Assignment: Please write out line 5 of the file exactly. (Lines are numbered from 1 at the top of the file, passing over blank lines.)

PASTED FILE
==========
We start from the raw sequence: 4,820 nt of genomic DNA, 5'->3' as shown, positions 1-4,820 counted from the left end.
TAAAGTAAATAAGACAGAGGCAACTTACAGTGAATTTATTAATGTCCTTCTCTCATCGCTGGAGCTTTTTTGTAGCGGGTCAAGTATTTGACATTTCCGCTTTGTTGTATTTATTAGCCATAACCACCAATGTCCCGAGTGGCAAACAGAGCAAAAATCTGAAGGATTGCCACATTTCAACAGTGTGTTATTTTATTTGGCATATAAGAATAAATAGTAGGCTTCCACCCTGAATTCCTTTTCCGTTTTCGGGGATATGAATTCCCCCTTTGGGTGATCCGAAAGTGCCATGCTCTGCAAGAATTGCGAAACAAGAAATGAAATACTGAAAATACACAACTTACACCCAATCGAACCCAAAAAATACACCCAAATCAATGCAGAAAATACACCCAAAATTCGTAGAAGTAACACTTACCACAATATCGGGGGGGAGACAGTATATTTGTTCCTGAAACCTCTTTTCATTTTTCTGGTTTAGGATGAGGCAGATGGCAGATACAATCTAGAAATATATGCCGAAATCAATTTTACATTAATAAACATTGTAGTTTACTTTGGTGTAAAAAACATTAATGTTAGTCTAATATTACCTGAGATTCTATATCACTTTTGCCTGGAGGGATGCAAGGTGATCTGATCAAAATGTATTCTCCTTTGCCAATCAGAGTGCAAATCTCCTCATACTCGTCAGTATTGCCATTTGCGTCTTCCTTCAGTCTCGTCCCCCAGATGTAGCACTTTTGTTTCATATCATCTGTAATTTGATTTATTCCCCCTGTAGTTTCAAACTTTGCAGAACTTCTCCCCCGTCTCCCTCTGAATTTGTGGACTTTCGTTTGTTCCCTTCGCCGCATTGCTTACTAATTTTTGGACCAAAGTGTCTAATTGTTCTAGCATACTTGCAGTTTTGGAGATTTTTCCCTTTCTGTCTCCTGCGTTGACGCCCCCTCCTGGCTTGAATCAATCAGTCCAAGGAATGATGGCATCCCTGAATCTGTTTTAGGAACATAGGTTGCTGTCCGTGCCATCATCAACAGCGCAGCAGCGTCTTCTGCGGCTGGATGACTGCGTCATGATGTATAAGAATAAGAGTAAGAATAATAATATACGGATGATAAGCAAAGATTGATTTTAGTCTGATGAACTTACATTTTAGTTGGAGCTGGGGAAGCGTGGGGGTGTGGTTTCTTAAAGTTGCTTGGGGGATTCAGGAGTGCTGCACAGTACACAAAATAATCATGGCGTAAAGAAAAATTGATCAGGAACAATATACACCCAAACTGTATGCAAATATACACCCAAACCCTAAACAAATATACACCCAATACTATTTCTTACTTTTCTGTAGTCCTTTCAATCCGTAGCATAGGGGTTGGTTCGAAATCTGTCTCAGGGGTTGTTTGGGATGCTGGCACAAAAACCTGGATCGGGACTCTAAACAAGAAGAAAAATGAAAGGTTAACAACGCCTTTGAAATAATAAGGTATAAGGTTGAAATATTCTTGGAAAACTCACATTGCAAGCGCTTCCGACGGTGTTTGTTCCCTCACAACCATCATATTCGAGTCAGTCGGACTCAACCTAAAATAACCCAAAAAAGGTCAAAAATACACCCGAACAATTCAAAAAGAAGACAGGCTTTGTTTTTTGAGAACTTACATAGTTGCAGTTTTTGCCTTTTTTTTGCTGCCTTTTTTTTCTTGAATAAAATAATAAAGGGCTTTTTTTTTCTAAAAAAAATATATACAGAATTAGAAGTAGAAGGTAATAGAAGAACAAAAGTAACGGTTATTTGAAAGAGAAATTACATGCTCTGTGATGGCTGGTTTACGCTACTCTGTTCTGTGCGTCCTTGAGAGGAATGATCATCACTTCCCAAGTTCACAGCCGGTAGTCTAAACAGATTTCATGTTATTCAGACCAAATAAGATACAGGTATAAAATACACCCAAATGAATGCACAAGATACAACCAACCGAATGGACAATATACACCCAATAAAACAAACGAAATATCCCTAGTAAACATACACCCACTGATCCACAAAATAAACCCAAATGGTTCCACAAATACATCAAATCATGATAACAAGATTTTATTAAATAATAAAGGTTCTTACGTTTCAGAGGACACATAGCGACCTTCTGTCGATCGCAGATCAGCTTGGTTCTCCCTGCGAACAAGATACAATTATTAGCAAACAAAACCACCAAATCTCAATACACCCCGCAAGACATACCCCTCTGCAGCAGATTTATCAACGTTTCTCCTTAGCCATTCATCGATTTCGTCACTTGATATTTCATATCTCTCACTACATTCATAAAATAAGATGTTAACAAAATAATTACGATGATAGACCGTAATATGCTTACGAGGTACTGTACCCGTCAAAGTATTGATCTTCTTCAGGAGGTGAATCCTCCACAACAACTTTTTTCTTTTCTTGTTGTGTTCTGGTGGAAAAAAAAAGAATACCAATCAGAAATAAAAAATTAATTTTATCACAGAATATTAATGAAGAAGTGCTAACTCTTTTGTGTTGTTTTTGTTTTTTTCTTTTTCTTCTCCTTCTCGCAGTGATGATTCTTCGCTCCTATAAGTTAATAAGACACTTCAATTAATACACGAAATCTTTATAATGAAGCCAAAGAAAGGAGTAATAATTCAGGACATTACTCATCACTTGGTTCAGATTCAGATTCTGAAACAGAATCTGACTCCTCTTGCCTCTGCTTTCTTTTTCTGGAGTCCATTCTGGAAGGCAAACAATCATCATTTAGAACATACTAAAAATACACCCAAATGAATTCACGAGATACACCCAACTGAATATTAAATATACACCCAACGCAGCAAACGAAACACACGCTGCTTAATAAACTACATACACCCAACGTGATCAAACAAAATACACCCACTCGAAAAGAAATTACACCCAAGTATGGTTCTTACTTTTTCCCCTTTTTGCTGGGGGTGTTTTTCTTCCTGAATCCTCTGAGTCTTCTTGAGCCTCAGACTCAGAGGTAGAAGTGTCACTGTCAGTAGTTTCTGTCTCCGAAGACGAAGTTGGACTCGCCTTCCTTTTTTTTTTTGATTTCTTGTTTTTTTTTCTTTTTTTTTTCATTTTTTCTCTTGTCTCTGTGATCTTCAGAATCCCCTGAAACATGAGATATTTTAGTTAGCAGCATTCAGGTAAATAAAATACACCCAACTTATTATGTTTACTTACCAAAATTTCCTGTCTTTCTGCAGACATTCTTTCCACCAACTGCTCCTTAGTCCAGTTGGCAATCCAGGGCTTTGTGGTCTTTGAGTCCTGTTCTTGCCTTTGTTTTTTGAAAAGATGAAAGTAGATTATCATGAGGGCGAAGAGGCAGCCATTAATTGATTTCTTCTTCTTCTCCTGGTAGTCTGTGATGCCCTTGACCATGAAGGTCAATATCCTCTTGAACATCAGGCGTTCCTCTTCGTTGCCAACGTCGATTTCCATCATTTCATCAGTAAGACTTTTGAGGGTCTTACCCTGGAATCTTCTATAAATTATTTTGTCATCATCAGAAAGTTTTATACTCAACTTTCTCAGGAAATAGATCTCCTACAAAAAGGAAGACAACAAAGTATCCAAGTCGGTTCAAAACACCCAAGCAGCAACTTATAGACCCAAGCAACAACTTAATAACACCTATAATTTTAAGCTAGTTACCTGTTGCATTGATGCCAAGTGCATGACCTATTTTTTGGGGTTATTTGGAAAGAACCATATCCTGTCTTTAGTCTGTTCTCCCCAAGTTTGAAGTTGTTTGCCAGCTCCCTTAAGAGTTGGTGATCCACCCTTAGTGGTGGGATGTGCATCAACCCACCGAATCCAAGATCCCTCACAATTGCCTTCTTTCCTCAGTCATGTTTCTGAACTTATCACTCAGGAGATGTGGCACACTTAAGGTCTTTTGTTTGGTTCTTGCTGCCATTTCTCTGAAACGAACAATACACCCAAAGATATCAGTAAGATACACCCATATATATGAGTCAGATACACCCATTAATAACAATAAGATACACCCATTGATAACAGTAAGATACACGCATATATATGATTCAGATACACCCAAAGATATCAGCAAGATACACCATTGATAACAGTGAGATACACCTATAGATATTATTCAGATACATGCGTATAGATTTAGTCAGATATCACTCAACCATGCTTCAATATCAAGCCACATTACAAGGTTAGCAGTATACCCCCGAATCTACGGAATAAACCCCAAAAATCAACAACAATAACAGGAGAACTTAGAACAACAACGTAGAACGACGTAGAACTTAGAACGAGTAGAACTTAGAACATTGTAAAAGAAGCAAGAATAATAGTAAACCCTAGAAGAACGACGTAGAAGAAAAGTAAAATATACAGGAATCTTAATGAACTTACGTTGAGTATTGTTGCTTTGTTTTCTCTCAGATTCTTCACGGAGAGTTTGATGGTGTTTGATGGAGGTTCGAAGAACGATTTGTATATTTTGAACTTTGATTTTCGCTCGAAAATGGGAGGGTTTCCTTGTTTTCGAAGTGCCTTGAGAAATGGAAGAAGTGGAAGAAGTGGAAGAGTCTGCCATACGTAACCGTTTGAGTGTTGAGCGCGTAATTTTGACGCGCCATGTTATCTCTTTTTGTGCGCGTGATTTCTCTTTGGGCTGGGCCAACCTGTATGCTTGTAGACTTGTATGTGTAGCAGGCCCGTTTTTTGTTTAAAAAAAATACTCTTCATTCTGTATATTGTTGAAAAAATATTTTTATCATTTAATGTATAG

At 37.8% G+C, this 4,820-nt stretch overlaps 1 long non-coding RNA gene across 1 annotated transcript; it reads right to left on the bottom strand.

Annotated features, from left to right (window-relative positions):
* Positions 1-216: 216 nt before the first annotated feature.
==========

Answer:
* Positions 1-216: 216 nt before the first annotated feature.